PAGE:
The Deserter: A Novel

Image of The Deserter: A Novel
Author(s): 
Release Date: 
October 22, 2019
Publisher/Imprint: 
Simon & Schuster
Pages: 
560
Reviewed by: 

“If you like your thrillers fast-paced, intelligent, tough and good to the last drop, The Deserter is right up your alley. An unrelenting edge-of-your-seat ride from America’s foremost storyteller, and son.”

Captain Kyle Mercer of the Army’s elite Delta Force has disappeared, perhaps walked off from his post in Afghanistan. According to his teammates, Mercer must have left sometime after midnight, taking all his field gear with him including night vision goggles and an M4 rifle.

However, a baffling mystery surrounds his disappearance, because no one actually saw him leave the outpost, and no one noticed he was missing until fist light. The big question is: Has the unthinkable and unpardonable happened and he simply deserted his post? Or is the worst-case scenario closer to the truth: He’s been abducted by the enemy?

Mercer is a soldier’s soldier, the elite of the elite, with a fine and distinguished military career thus far. He is also a trained and deadly assassin. Because of the vast amount of classified information he has stored in his military brain, his commanders are obviously nervous in case he has fallen into the hands of enemy combatants, knowing they will torture him for that information:

“Whatever Mercer’s team’s mission was, is was too critical to send his teammates out on patrols to find their missing comrade. Instead, patrols from a Stryker brigade operating in the area were deployed as soon as Mercer was reported missing, and helicopters and spotter aircraft joined in the search.”

The searching is futile, and to make matters worse, during the frantic search, two soldiers are killed by the enemy in separate incidents, one by ambush and one by a roadside IED (improvised explosive device). If Mercer did desert, as well as cowardice he now has the blood of fellow soldiers on his hands.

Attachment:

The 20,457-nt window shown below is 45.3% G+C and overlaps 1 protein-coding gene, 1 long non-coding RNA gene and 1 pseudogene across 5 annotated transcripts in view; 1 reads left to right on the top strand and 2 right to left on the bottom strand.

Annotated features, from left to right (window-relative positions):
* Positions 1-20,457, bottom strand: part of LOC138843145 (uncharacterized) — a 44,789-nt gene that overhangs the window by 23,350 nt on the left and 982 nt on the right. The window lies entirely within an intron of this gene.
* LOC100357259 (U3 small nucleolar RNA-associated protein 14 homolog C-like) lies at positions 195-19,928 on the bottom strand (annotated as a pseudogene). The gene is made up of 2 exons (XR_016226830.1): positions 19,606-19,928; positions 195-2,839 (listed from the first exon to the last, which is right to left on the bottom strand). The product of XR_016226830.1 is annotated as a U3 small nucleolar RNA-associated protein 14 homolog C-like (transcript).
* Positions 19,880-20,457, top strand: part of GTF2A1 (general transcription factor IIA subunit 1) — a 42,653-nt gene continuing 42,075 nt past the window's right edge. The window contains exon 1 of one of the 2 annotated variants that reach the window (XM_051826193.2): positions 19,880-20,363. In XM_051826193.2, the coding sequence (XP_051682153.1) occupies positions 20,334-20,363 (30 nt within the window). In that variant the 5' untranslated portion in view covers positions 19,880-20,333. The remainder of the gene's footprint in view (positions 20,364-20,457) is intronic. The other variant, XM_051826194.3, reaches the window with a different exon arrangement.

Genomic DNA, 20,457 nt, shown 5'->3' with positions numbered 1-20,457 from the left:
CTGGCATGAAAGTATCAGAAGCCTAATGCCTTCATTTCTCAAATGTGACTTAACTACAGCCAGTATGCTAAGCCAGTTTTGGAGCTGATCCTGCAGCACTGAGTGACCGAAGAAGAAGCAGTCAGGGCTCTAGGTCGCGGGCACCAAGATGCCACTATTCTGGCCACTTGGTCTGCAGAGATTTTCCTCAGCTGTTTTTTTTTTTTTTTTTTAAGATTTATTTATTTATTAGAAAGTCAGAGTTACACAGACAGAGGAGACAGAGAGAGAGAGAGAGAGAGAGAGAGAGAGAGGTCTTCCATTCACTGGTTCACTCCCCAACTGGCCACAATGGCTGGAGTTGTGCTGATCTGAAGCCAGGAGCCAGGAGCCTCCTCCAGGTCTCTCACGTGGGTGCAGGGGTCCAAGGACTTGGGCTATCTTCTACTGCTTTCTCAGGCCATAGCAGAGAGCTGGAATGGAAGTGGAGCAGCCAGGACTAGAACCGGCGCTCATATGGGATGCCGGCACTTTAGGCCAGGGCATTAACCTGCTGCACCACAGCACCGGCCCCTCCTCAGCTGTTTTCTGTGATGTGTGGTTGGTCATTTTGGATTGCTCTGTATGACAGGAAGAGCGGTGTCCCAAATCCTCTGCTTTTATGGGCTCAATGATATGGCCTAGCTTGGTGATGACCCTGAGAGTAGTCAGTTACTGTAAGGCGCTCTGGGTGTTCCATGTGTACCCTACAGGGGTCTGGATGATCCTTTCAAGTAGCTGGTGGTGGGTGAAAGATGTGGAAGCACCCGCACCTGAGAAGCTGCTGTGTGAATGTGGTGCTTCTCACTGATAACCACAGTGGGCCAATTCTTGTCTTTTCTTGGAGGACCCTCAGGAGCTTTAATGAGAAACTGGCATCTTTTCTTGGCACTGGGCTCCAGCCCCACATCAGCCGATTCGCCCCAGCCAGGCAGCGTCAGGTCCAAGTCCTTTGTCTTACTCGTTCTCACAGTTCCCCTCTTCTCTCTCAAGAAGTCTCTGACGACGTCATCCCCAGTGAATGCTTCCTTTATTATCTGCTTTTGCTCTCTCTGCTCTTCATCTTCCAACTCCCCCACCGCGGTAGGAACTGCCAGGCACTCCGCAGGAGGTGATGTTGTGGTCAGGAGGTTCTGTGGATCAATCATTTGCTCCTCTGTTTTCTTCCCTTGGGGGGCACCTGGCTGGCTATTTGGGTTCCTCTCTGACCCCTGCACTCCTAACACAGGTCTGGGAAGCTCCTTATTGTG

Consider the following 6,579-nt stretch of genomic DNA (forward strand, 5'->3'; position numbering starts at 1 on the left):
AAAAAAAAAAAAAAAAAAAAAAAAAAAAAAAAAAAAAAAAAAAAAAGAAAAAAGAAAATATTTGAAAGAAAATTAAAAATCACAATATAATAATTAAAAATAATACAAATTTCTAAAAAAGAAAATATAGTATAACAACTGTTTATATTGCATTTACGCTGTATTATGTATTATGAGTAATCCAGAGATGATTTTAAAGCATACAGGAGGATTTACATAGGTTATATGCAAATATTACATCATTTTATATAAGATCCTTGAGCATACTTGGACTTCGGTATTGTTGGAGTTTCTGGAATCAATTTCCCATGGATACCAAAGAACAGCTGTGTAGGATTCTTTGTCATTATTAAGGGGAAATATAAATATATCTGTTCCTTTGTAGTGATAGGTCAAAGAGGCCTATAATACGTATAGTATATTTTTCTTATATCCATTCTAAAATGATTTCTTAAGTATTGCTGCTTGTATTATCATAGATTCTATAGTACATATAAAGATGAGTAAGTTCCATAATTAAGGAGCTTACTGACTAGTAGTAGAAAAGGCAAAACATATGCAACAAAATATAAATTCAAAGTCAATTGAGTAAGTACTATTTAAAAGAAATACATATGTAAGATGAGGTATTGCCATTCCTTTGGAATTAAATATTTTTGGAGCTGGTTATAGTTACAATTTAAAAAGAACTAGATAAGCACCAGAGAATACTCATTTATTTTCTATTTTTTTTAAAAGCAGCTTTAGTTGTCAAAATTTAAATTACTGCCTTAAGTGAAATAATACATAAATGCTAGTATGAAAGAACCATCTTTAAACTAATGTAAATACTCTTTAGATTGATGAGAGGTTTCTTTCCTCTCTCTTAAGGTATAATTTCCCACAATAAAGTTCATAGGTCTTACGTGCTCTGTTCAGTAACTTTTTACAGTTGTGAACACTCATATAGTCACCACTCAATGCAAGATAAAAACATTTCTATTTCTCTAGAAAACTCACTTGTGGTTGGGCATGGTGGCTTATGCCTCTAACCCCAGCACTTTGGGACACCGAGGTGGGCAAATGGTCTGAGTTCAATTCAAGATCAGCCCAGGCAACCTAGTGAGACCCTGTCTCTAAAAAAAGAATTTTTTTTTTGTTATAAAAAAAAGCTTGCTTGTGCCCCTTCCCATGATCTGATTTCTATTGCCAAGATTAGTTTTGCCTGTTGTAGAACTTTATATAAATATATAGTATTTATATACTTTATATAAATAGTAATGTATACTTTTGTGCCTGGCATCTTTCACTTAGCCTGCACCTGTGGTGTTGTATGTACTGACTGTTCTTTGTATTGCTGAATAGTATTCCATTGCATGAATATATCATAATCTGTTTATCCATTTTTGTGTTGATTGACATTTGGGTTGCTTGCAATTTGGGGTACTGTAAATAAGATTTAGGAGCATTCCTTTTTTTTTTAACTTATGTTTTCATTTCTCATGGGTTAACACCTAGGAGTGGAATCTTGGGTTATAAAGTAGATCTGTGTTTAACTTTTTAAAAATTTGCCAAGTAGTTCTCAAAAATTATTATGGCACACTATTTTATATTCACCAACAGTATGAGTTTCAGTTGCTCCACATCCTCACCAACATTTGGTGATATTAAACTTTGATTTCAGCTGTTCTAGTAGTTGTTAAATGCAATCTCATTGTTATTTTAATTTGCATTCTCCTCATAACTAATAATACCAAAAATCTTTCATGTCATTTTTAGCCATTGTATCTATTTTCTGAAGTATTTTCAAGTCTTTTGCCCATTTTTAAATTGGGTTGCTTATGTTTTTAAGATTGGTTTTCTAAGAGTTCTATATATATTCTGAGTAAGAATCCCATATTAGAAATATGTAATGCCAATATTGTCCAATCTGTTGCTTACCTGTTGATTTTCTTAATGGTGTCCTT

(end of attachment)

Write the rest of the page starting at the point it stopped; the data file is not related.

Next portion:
However, three months after Mercer’s disappearance, the Taliban releases a video of Mercer kneeling in the dirt in front of five Taliban fighters, obviously captured by them. He does not look too healthy with sunken cheeks, hollow eyes, and a scraggly beard. He has obviously been tortured. They leave a mocking statement on the video:

“This is one of your greatest warriors, America. We found him running away like a coward. We would like to shoot him like a dog . . .”

Then things get really strange. really strange. Shortly after the Taliban’s propaganda video, another video emerges. However, this one is in total contrast to the first. It shows a man with a knife carrying the head of a Taliban fighter. Not too far from his feet, another five headless bodies, probably all Taliban.

Is this Mercer, somehow turning the tables on his captures, vengeance achieved? Or just simply another propaganda video made to confuse and unsettle?

When Mercer is allegedly spotted two years later in Caracas, Venezuela, the alleged murder capital of the world, by an old army buddy, top military brass order maverick Scott Brodie and Maggie Taylor of the Criminal Investigation Division to fly to Venezuela and bring Mercer back to America—dead or alive. For Brodie, dead is better than alive. Less troublesome.

However, Brodie knows this is going to be a difficult and extremely dangerous mission, made more difficult by his new partner’s inexperience and by his suspicion that Maggie Taylor is reporting to the CIA behind his back. What secrets is she hiding from him, and why? And is Captain Kyle Mercer really the dastardly villain he’s being made out to be?

The Deserter, by father and son team, Nelson and Alex DeMille, is a classic military thriller. The two main characters, Brodie and Taylor, make a great team, and no doubt will be in other up-coming DeMille books. However, the villain, Captain Kyle Mercer steals the show. Think Colonel Walter E. Kurtz from Apocalypse Now on steroids and cocaine washed down with whiskey, and you get a slight inkling of what he’s capable of.

Nelson DeMille’s legendary dark humor is peppered on every page, making you laugh out loud, even when you know you shouldn’t. If you like your thrillers fast-paced, intelligent, tough and good to the last drop, The Deserter is right up your alley. An unrelenting edge-of-your-seat ride from America’s foremost storyteller, and son.